By forcing real people to follow a script, market-tested for success, and turning the audience and media against anyone who dares defy that script, the puppet masters of reality TV have made us choose a thirst for entertainment over compassion for real lives at stake.
They were so much better-looking in person. We were actually floored by how good-looking they were. They were all very comfortable and charismatic on stage. Clearly, they had been in front of cameras for months. None of them seemed shy or embarrassed to be there.
Toward the end of the show's filming, a cast member named Eric Hill, who was booted fairly on, died in a paragliding accident. And Monday night, we finally got to watch what happened when the remaining cast members got the news.
I really wish I knew how the producers encourage the men to meet our bachelorette -- do they tell them to admit how nervous they are or persuade them to come up with the corniest and/or most memorable introduction?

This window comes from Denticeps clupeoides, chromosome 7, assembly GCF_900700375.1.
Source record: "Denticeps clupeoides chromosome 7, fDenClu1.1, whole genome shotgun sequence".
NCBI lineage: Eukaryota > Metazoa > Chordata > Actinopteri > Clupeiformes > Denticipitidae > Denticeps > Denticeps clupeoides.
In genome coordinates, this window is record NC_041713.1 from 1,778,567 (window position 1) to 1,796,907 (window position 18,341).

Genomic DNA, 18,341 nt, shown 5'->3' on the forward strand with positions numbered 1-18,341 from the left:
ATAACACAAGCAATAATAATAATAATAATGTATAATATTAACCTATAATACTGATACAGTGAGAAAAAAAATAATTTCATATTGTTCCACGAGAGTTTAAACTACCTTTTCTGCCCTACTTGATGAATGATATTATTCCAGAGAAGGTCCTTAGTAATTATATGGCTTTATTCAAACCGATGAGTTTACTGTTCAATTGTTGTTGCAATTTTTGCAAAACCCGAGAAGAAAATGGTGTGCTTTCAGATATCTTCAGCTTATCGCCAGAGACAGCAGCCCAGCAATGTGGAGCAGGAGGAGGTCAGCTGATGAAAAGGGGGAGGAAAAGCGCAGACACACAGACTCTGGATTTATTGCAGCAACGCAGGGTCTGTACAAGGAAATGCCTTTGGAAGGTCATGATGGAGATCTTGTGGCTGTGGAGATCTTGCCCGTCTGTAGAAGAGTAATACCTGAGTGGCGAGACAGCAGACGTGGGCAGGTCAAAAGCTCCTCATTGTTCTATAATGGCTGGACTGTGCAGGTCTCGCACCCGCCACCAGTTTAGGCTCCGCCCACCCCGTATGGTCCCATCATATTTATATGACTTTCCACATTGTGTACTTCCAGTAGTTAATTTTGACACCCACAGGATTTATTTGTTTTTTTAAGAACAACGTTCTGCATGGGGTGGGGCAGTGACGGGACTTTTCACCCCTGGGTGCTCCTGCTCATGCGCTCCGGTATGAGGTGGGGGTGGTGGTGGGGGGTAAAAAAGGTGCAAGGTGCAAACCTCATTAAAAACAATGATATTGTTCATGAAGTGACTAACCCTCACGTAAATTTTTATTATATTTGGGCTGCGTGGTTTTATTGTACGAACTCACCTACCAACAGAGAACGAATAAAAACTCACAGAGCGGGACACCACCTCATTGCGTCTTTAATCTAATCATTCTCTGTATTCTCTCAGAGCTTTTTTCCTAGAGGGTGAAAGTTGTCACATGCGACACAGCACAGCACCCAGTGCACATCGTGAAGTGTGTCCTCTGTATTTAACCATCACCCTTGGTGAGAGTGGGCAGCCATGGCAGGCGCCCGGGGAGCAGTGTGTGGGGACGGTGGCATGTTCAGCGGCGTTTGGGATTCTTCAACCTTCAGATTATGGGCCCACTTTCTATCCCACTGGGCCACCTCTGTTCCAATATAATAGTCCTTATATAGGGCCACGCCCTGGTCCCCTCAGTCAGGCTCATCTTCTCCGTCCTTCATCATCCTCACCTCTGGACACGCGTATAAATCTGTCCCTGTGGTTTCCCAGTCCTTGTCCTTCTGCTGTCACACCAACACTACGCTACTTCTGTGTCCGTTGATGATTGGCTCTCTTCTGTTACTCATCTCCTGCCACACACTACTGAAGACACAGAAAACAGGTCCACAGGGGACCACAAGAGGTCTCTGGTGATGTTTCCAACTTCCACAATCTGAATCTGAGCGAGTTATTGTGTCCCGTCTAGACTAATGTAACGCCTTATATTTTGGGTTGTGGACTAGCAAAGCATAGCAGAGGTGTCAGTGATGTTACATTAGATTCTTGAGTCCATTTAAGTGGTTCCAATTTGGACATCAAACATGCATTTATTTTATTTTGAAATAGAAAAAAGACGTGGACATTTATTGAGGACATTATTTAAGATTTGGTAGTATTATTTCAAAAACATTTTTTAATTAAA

It may seem unimaginable to witness an event that brings together HIV and AIDS education in Africa, bone marrow transplants, celebrities and soccer for people of all ages. That's what happened, however, at LAFEST last Sunday.
This week on The Bachelor, we're headed to Montana so Sean can "test" some of the women (because he hasn't already put them into enough life-threatening situations) on how to brave the great outdoors. And we get the dreaded two-on-one date!
On this week's episode of The Bachelor, we're greeted by a shirtless Sean, inner-monologue-ing to us about the coming week while lifting weights and running on the treadmill. We get it -- these girls are lucky.
In this week's episode of The Bachelor, the producers wasted no time in getting all the clichés out of the way on the first date -- helicopter ride, skyscraper and harnesses, relationship-building jump.